Learner Analysis
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    Learner Analysis Learner Analysis Document Transcript

    • Melissa Lewis Learner Analysis 9/27/09 Introduction The learners that I analyzed went to a rural public school located in a farming community. It was an elementary school that served approximately 860 students in grades kindergarten through fifth. I analyzed learners from a third grade class made up of seventeen students. Each grade level in the school is set up in a team teaching format. I only analyzed learners from the host teacher who taught the subjects Social Studies and Math. I decided to focus on the subject of Social Studies and chose the following third grade Georgia Performance Standard: Map and Globe Skill GOAL: The student will use maps to retrieve social studies information. 4. compare and contrast the categories of natural, cultural, and political features found on maps 6. use map key/legend to acquire information from, historical, physical, political, resource, product and economic maps 8. draw conclusions and make generalizations based on information from maps Demographics The class that I analyzed was made up of seventeen students. The class demographics are explained in the table below. The teacher I worked with gathered the information from existing documents that describe each student. These documents were given to her at the beginning of the year and assisted me in filling in each category. The categories that I obtained information for include grade, age, gender, ethnicity, special needs, and extenuating circumstances. Class Information Chart Grade Age Class Gender Ethnic Special Extenuating Level Range Size Background Needs Circumstances Third 8- 9 17 Male- Caucasian- 9 Gifted Divorced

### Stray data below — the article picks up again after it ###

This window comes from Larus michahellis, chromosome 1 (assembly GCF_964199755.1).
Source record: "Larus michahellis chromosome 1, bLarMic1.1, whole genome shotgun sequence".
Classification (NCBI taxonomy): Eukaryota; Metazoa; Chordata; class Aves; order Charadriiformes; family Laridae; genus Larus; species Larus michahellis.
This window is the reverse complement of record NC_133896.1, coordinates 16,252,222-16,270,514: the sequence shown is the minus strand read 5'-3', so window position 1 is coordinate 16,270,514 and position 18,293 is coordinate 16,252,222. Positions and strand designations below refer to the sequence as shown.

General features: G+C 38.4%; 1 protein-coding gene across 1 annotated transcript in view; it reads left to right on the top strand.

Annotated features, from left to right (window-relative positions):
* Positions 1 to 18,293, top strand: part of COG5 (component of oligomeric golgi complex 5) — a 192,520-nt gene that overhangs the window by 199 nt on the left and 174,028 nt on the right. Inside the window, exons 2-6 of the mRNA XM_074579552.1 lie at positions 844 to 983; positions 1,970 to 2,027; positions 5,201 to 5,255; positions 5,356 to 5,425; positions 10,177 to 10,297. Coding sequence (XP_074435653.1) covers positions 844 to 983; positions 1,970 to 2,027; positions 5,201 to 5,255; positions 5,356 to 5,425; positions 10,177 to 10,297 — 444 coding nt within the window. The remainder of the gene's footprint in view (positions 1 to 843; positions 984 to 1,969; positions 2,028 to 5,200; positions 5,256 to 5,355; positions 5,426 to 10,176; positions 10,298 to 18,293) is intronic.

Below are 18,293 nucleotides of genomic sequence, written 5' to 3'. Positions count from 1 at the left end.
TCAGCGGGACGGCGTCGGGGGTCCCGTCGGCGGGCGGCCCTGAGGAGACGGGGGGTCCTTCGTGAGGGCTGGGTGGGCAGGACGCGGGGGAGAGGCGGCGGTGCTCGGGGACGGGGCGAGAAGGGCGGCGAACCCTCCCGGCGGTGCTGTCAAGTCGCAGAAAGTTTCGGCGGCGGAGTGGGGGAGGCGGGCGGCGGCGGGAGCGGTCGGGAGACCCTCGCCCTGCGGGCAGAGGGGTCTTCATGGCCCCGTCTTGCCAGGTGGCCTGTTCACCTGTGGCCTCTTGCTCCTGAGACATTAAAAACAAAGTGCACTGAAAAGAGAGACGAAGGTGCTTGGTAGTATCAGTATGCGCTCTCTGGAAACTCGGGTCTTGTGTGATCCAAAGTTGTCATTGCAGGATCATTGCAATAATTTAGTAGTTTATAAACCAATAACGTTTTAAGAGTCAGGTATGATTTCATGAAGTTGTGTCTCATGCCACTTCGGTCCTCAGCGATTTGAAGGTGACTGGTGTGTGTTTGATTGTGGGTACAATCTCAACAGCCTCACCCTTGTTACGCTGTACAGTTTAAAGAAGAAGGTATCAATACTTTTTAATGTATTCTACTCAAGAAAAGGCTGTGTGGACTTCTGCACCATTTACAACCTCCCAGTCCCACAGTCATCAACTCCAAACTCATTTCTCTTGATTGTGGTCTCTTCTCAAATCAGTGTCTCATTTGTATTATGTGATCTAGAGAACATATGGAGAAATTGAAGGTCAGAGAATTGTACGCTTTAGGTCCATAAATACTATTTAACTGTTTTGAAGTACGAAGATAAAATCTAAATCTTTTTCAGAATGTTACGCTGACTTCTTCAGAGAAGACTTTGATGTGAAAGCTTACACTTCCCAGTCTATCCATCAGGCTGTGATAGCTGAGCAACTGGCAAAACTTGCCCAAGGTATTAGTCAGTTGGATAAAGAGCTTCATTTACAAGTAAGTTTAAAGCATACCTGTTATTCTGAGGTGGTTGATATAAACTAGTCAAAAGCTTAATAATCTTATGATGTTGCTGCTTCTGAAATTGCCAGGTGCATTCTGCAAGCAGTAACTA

• Grade years students 10 African Program- Parents- #1, #6, old Female- American- 5 #3, #5, #10 7 Hispanic- 2 #13 Retained- #2, #8 Speech- Takes #10 medication- #9, LD- #10 #10, #14 There are a total of 860 students that attend this elementary school of kindergarten through fifth grade. I created a table that outlines the schools demographics put together by existing information furnished from the county given to me by the classroom teacher. School Information Chart Gender Ethnic Background Location Socio-Economic Profile Male: African American: Rural Farming Free Lunch: 420 313 Community 61.7% Female: Asian: Reduced Lunch: 380 1 11.5% Caucasian: Paid Lunch: 335 26.8% Hispanic: 134 Native American: 1 Multi-Racial: 16 Entry Skills & Prior Knowledge In order to determine the prior knowledge and skills that the students already had regarding this particular GPS I created and administered a pre-test. The pre-test
    • (Appendix A) contained 7 questions that directly covered different sections of the chosen standard. Below is a table that contains the data of students’ test scores on the pre-test. Student Total Total Number of Question Question # Number of Questions Numbers Numbers Questions Incorrect Correct Incorrect Correct 1 5 2 1, 2, 3, 4, 6 5, 7 2 1 6 3 1, 2, 4, 5, 6, 7 3 0 7 0 All 4 2 5 1, 2 3, 4, 5, 6, 7 5 3 4 1, 3, 5 2, 4, 6, 7 6 4 3 1, 2, 4, 5 3, 6, 7 7 0 7 0 All 8 0 7 0 All 9 2 5 4, 6 1, 2, 3, 5, 7 10 1 6 3 1, 2, 4, 5, 6, 7 11 3 4 1, 2, 3 4, 5, 6, 7 12 5 2 1, 2, 3, 4, 7 5, 6 13 2 5 1, 2 3, 4, 5, 6, 7 14 0 7 0 All 15 1 6 2 1, 3, 4, 5, 6, 7 16 4 3 1, 3, 5, 6 2, 3, 7 17 1 6 3 1, 2, 4, 5, 6, 7 The results indicate that the students do not have a significant amount of knowledge about map skills. Judging from the test it seems that many, if not all of the students have seen a map before and have an idea as to what it is used for. As I watched the students take the pre-test I was able to develop a clear understanding of their prior knowledge. A lot of the vocabulary associated with map skills was unknown to the students and caused them to struggle on several questions. Most of them had an awareness of the four cardinal directions and seemed comfortable with those words, but approximately half of the class was unable to correctly identify specific locations on the map based off of those four directions. Also, most of the students illustrated that they do not know the difference between the types of maps that exist. Motivation and Strategies